Most of Stacia Mendoza’s friends have something they care deeply about. They go to marches and advocate on social media for their cause.
A passion for activism is a marker for Generation Z, and it’s this energy and excitement that abortion opponents sought to harness at the 2018 National Right to Life Convention in Overland Park this week.
“The pro-life movement is the thing I’m most passionate about,” said Mendoza, 17, who is from Lenexa. “I believe life should be protected, so since I’ve grabbed onto that I want to do everything I can to make myself more knowledgeable.”
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Abortion opponents have always handed on the mantle to younger members of the movement, but there might be more “zeal” to Generation Z, said Derrick Jones, co-adviser for the National Teens for Life.
“They sense the need to be involved and they have the energy and the excitement to do it,” Jones said. “It very well may be that they’re the generation that sees the change in abortion policy in the United States.”
About 50 teenagers attended the National Teens for Life Convention, which ran concurrently with the National Right to Life Convention, put on by the nation’s largest anti-abortion organization. The teen convention included workshops titled “Understanding the WHY of Right to Life,” “Relax…It’s Only an Extra Chromosome!” and “Can Social Media Save Lives?”
There isn’t much data yet available on abortion and Generation Z, those born from the mid-1990s to the early 2000s. The Public Religion Research Institute has found that one-third of young Americans (including younger millennials and older members of Generation Z) say their views on abortion have changed in recent years. Nearly three times as many said their views became more supportive of abortion than opposed to it.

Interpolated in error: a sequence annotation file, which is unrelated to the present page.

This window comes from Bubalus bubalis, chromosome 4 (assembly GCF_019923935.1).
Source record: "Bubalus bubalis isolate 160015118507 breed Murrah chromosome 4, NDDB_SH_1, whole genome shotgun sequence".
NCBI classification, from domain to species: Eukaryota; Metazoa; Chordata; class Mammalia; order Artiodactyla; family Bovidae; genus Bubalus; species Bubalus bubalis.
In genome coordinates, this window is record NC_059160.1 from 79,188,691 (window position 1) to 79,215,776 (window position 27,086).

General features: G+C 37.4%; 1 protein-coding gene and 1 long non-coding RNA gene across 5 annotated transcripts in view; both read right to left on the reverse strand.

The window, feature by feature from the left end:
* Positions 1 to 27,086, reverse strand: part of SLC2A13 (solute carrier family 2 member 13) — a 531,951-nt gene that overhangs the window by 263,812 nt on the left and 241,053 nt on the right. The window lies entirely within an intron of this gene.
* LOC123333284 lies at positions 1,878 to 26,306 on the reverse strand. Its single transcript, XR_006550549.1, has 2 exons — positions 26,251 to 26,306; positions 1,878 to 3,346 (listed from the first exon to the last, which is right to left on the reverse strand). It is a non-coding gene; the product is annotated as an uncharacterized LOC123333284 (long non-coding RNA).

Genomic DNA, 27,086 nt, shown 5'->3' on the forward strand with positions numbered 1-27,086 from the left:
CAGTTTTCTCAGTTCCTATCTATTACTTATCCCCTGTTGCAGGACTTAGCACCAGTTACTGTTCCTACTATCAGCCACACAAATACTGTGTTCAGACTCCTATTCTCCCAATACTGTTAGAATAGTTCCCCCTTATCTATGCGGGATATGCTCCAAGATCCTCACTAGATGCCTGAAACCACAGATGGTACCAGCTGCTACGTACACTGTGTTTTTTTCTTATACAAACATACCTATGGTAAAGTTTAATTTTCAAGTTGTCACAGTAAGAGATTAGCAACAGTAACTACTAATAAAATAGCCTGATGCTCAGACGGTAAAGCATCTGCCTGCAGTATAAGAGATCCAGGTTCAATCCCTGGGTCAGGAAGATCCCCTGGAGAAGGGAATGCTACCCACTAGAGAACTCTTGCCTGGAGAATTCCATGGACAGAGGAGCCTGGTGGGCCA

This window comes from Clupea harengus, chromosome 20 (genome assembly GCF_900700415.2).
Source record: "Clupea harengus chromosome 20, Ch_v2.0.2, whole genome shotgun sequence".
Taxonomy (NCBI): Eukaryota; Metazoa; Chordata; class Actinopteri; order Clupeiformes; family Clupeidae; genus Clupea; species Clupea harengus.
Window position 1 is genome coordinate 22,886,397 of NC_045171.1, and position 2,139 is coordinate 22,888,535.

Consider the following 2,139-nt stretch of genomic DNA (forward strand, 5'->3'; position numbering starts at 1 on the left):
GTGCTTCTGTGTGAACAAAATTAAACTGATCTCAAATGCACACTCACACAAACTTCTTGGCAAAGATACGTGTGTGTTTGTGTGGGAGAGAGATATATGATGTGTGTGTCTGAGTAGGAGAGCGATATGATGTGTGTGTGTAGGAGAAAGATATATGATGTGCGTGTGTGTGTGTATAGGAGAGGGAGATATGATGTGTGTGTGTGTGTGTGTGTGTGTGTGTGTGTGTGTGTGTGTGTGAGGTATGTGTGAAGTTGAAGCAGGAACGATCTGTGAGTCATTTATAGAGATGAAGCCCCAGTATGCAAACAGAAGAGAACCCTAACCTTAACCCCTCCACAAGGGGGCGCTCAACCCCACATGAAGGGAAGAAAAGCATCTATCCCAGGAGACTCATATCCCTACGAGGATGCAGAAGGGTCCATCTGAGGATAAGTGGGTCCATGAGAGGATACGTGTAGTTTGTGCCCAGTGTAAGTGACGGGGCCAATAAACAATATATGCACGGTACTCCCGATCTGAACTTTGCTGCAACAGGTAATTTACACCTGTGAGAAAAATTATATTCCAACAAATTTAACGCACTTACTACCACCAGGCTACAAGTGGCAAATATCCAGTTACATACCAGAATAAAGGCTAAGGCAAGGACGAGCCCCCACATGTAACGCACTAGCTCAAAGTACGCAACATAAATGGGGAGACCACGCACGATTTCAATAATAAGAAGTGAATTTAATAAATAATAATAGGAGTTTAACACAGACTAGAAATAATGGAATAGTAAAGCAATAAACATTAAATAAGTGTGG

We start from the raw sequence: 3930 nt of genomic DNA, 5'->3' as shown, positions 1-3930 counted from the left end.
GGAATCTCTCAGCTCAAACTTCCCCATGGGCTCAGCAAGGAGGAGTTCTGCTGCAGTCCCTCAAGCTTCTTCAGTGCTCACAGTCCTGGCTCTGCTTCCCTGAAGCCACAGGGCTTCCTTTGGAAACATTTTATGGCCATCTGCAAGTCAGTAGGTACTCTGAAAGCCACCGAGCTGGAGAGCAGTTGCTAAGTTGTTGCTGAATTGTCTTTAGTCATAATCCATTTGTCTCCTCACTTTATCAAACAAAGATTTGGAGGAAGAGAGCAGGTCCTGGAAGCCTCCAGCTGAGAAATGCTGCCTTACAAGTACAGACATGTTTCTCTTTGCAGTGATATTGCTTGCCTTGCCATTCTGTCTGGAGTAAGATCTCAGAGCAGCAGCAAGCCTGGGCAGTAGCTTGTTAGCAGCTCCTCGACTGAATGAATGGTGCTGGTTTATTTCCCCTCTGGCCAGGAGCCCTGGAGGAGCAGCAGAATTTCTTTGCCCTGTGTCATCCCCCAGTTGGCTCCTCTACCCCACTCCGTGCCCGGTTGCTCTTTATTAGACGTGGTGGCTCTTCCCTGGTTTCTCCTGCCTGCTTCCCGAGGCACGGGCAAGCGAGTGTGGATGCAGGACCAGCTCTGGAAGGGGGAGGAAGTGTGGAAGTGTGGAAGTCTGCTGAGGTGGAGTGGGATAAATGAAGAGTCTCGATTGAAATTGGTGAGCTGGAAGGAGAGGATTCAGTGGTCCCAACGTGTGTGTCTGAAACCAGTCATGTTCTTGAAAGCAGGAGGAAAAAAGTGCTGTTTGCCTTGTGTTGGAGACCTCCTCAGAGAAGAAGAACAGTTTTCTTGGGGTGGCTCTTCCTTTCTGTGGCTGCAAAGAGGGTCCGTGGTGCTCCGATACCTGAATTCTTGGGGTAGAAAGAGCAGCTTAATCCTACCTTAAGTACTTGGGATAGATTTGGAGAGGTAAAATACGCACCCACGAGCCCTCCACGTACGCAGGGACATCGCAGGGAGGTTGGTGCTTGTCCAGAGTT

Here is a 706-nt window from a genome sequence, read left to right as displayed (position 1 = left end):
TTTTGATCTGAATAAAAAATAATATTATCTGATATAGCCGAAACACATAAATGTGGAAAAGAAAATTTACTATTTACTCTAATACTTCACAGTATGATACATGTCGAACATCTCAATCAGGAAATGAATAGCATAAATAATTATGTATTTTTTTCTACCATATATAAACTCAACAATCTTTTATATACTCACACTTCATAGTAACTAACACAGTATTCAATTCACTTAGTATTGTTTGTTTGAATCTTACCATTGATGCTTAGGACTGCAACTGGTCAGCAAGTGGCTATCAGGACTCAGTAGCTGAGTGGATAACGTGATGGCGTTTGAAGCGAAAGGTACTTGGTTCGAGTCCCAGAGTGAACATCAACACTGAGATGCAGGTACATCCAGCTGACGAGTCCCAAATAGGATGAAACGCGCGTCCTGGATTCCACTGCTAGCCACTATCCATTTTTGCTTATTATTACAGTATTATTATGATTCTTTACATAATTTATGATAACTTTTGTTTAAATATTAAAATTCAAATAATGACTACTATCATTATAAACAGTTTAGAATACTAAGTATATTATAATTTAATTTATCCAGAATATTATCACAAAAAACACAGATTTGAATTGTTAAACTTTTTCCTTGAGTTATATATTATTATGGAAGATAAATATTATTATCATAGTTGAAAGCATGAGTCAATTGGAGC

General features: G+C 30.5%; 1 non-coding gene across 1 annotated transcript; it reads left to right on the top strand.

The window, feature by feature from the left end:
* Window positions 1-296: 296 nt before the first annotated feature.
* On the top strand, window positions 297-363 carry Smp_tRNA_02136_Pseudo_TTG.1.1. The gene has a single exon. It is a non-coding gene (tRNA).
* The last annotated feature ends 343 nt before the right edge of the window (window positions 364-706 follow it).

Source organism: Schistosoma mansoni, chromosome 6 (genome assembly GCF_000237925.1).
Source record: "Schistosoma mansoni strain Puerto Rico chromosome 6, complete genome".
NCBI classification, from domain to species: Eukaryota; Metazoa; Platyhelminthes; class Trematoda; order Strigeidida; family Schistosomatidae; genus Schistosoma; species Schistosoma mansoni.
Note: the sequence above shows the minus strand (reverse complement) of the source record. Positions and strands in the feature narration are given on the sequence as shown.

It’s a complicated picture: While a majority of Americans say abortion should be legal, a majority also agree with the statement that “abortion goes against my personal beliefs,” according to PRRI. Equal numbers of Americans identify as “pro-life” and as “pro-choice,” according to a recent Gallup poll.
Although younger people have become noticeably more liberal on a wide array of social issues, they haven’t done so on the issue of abortion, according to PRRI.
That's something that stands out to Joleigh Little Bass, the other co-adviser for the National Teens for Life. She’s seen many younger people who are liberal on many issues, but are still “passionately pro-life,” she said.
“This issue is the issue that grabbed them,” she said. “My hope for this generation is they’ll all be that passionate and understand the issue that well.”
After the shooting in Parkland, Florida, many said the post-millennial generation would be defined by activism.
Jones said he’s seen that excitement among teenagers who attended the convention. In recent years, they’ve asked more questions and wanted to take that information back to their communities, he said.
Bass said she’s noticed other differences in the younger generation as well. They seem more compassionate, less judgmental. They seem more interested in understanding where others are coming from.
“We’ve been saying that’s what we need to be along,” Bass said. “From our generation on down, you can’t look at women who’ve had abortions and condemn them. You need to have compassion.”
Mendoza, who attended the convention with friends from her Catholic high school, said growing up with social media is another thing that sets her generation apart: They’ve grown up with the knowledge that they can reach the world with their advocacy.
“If it’s something they believe in, they’ll be there,” Mendoza said.